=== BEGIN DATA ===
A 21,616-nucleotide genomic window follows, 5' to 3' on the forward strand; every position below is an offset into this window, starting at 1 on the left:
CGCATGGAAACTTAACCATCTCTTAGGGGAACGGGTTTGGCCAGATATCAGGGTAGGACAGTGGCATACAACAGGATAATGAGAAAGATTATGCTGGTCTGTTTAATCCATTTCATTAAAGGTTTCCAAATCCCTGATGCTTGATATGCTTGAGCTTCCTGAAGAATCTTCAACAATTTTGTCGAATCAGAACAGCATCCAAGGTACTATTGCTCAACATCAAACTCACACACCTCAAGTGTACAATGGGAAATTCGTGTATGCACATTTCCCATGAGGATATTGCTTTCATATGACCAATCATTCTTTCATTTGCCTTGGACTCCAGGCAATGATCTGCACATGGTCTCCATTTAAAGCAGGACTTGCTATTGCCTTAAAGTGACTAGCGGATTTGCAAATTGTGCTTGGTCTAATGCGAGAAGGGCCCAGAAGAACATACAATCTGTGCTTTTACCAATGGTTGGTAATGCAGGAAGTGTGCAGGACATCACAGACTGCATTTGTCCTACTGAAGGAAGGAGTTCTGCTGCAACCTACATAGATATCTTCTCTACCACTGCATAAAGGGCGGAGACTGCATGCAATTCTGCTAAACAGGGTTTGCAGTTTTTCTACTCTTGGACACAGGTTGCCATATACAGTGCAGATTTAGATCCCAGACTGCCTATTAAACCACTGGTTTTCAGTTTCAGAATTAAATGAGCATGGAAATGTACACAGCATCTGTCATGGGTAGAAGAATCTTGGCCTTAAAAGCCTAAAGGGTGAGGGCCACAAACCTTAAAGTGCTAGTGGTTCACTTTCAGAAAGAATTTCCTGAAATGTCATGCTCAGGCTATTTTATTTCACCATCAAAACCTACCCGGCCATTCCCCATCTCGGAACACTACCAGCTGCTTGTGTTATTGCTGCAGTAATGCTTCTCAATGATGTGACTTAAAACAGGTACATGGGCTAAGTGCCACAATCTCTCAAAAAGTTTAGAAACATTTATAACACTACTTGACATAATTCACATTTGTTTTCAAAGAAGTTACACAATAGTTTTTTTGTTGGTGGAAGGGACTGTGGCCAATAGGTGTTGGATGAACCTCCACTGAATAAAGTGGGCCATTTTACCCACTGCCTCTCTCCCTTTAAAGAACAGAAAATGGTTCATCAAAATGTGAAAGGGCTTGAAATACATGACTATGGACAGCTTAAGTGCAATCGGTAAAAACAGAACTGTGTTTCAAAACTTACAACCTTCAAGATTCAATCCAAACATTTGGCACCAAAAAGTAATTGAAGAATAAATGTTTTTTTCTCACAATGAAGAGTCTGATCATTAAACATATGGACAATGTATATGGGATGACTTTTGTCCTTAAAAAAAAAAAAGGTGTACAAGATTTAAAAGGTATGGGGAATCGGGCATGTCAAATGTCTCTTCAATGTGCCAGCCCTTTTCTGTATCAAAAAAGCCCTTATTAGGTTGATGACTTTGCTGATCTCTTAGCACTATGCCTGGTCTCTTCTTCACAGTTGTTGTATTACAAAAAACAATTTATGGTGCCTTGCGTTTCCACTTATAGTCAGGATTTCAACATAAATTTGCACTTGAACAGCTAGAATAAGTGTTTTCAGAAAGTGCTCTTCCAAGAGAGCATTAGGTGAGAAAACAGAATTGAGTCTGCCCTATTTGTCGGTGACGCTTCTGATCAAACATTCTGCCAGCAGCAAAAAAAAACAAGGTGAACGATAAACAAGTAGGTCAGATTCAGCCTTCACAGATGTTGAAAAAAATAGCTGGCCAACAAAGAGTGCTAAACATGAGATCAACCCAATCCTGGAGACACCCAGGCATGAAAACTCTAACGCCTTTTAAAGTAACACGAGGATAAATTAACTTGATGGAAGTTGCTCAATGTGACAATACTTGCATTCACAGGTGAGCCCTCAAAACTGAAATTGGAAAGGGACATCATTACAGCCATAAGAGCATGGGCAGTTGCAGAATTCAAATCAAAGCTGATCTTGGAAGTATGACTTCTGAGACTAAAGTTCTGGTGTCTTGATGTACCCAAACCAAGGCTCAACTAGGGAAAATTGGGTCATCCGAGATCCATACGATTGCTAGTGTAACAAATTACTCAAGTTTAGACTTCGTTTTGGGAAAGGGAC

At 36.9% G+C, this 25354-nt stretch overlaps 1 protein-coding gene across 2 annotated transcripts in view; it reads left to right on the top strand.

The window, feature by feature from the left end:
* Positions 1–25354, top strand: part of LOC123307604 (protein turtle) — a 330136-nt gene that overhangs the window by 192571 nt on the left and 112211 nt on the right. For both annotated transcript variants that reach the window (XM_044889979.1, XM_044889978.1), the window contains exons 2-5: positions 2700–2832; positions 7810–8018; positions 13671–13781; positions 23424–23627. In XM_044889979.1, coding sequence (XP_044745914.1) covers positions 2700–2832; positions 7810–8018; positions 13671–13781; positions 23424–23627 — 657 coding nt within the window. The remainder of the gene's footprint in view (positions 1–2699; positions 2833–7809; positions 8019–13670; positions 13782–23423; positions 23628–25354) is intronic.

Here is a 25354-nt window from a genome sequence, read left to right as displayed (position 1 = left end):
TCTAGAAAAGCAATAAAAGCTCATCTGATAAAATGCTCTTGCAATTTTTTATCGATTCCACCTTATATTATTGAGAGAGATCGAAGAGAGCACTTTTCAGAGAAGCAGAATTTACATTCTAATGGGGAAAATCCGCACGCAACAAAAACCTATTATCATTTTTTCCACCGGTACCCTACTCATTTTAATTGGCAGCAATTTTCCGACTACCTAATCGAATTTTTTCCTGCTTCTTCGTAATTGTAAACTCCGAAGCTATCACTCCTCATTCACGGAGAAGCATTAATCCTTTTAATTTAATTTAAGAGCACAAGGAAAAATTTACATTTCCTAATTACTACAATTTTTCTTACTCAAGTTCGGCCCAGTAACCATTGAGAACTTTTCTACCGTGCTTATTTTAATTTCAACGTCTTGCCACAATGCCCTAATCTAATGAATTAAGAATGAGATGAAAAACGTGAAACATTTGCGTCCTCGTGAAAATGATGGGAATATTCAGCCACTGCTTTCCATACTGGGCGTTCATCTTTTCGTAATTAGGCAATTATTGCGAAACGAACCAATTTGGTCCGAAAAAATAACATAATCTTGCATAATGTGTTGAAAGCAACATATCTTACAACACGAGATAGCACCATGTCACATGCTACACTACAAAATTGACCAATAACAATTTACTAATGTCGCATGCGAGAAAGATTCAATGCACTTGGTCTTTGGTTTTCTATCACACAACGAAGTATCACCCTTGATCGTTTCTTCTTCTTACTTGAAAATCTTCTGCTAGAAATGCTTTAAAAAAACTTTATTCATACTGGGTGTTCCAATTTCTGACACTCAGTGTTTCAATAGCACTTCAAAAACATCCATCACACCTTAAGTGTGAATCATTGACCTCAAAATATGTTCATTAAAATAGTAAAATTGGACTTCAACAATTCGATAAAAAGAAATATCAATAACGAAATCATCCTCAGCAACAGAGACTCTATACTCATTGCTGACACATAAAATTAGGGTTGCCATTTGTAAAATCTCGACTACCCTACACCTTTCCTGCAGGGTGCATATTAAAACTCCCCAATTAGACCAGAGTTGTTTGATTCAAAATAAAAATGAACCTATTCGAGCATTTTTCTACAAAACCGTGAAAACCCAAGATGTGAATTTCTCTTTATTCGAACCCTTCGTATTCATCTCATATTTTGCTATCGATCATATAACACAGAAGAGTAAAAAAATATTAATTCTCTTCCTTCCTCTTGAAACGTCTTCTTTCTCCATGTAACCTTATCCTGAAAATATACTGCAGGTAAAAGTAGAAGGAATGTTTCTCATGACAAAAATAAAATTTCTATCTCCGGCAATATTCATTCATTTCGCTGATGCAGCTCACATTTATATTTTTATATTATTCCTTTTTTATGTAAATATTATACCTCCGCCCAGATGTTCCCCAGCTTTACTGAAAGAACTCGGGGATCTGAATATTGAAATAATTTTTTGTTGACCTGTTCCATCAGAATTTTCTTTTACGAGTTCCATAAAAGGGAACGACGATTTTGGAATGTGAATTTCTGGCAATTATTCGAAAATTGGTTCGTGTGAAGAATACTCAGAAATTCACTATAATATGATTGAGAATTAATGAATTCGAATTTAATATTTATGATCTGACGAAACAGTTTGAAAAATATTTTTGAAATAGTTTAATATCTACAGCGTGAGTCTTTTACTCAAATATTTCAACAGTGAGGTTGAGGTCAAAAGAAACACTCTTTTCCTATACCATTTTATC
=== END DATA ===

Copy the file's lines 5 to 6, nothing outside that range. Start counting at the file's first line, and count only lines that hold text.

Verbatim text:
* Positions 1–25354, top strand: part of LOC123307604 (protein turtle) — a 330136-nt gene that overhangs the window by 192571 nt on the left and 112211 nt on the right. For both annotated transcript variants that reach the window (XM_044889979.1, XM_044889978.1), the window contains exons 2-5: positions 2700–2832; positions 7810–8018; positions 13671–13781; positions 23424–23627. In XM_044889979.1, coding sequence (XP_044745914.1) covers positions 2700–2832; positions 7810–8018; positions 13671–13781; positions 23424–23627 — 657 coding nt within the window. The remainder of the gene's footprint in view (positions 1–2699; positions 2833–7809; positions 8019–13670; positions 13782–23423; positions 23628–25354) is intronic.

Here is a 25354-nt window from a genome sequence, read left to right as displayed (position 1 = left end):